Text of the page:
How Is My Waistband Affecting My Health?

At one time, we may have accepted the increasing waistband as an inevitable fact of ageing. But we’ve now realized that as the extra pounds accumulate around the waistband, the more off-balance our hormones become.

Fat accumulating in the lower body is subcutaneous (under the skin), while the fat around the abdominal area is mostly visceral (surrounding the abdominal organs). Abdominal fat cells are biologically active and should be more accurately thought of as little endocrine organs that produce hormones. For instance, fat cells have been known to produce leptin and adiponectin, the hormones responsible for appetite satiety and insulin response, respectively.

Visceral fat is most strongly correlated with risk factors such as insulin resistance which sets the stage for type 2 diabetes. Scientists are also learning that visceral fat pump out immune system chemicals called cytokines that can increase the risk of cardiovascular disease by promoting low-level chronic inflammation. These and other biochemicals are thought to have delirious effects on cells’ sensitivity to insulin, blood pressure, and blood clotting.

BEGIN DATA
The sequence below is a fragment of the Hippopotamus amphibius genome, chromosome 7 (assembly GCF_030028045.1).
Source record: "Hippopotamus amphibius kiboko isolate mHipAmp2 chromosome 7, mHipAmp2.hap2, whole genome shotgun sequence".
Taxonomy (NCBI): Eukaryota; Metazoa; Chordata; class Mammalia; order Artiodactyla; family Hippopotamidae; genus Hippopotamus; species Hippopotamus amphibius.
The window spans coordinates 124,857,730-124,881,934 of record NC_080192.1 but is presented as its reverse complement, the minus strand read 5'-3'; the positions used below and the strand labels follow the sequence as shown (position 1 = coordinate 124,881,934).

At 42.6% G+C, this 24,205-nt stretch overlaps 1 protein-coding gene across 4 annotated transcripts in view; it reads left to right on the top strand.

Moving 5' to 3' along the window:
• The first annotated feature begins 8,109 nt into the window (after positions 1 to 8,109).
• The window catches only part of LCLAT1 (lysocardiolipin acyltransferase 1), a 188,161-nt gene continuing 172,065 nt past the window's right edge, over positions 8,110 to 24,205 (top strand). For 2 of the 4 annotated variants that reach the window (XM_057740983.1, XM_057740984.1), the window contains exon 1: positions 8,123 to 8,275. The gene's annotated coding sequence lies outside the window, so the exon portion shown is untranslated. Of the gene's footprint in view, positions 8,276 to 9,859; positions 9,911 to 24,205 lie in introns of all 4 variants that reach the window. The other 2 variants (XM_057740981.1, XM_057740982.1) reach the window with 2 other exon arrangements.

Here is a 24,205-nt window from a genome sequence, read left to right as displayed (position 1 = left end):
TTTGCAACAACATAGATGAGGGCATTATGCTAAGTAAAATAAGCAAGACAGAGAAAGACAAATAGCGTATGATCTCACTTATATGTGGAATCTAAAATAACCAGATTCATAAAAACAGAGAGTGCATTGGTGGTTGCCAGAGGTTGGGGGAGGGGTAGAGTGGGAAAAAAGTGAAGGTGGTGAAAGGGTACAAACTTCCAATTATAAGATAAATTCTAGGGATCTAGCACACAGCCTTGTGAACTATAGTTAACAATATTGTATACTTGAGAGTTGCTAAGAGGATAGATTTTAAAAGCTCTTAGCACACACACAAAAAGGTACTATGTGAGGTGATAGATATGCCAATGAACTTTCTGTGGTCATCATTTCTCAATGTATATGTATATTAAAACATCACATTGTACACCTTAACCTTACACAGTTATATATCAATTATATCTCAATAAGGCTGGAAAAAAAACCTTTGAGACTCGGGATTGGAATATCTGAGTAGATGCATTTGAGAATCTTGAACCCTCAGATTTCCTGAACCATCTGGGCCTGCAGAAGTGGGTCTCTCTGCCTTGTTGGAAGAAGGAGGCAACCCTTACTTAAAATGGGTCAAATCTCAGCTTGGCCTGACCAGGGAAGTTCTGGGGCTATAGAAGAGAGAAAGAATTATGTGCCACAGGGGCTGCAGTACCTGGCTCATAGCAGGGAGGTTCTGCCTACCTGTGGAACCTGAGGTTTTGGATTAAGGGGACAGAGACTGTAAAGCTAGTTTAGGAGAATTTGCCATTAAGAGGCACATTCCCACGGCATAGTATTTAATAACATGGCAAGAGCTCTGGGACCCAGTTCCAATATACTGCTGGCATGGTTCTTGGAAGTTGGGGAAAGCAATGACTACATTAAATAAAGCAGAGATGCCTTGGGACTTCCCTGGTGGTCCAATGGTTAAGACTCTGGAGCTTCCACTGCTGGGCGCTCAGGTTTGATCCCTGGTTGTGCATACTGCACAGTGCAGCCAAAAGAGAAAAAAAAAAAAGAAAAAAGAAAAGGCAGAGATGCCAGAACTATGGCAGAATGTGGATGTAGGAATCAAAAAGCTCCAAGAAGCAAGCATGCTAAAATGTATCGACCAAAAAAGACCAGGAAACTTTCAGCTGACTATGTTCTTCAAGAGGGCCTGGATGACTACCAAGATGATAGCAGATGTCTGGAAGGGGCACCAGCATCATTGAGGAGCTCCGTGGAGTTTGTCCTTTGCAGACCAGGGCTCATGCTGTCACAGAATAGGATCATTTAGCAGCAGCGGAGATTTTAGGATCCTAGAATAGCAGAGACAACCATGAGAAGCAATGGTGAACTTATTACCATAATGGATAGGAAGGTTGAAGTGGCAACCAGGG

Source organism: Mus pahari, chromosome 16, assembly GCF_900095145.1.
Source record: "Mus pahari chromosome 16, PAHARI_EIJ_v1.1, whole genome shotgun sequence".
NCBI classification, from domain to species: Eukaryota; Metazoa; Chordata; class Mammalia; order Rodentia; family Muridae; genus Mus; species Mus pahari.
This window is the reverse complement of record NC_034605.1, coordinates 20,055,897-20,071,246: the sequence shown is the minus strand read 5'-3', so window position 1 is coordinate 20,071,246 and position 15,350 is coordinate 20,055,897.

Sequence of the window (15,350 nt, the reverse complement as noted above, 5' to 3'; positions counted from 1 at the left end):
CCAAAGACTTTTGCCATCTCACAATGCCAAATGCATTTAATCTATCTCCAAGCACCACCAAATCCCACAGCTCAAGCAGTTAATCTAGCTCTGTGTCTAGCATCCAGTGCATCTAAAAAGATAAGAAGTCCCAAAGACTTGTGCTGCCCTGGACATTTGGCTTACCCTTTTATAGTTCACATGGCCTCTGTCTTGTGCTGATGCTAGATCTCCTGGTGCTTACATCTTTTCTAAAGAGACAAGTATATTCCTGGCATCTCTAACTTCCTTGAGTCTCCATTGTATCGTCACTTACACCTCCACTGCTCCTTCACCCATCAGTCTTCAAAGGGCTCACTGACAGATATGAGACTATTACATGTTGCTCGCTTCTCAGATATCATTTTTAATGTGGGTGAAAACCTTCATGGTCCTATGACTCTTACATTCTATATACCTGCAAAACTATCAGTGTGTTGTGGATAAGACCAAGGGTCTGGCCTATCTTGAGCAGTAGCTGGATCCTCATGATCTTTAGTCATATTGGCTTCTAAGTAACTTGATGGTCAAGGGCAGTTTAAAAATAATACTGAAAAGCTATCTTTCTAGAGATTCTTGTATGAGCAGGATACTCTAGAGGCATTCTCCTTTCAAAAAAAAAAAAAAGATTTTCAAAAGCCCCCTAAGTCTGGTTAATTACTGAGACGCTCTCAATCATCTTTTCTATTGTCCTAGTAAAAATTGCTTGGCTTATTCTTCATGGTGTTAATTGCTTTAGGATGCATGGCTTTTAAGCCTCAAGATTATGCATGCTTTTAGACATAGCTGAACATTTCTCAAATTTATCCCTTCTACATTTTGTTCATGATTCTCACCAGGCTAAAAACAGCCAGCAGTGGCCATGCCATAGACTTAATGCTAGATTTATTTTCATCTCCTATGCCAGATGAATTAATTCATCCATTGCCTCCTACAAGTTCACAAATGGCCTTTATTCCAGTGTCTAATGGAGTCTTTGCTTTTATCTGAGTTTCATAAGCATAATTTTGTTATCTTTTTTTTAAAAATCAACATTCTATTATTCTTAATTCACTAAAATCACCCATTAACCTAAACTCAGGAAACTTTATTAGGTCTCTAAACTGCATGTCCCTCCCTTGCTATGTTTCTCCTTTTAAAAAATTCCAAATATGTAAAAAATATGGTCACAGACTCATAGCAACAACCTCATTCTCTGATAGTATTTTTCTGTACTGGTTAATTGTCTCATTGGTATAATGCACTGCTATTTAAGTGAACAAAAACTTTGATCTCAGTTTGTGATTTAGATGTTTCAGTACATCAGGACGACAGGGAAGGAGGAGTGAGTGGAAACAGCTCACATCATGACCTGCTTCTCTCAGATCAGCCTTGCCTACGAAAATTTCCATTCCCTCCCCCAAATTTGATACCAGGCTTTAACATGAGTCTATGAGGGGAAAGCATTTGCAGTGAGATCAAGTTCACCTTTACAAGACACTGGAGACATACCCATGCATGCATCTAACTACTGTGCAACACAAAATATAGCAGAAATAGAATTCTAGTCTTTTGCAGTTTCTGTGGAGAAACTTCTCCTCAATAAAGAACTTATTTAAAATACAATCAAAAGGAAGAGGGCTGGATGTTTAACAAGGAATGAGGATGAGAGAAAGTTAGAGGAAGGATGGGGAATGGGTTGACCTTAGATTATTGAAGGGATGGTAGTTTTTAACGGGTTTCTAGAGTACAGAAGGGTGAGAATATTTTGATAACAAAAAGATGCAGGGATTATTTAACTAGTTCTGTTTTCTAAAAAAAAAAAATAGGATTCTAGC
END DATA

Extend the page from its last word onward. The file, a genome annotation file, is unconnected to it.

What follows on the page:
A European study of nearly 500,000 women and men found that, for women, a waist-to-hip ratio above 0.85 was associated with a 52% increase in colorectal cancer risk.

Another study, by Wake Forest University found that even among normal-weight people, those with higher waist-to-hip ratios had just as much difficulty carrying out various activities of daily living (such as getting in and out of bed, performing household chores, etc.) than their higher BMI counterparts.

Finally, according to a 10-year study by the American Journal of Hypertension, published in August 2006, a larger waist measurement also predicts the development of high blood pressure, regardless of total body fat.

What can you do?

Exercise! Exercise will increase lean muscle mass, increase metabolism, and consequently decreases the overall fat stores in your body. To read more, visit our website, Sheddon Physiotherapy and Sports Clinic regarding our Prime Time Fit Program; or call us at (905) 849-4576.

By Dana Clark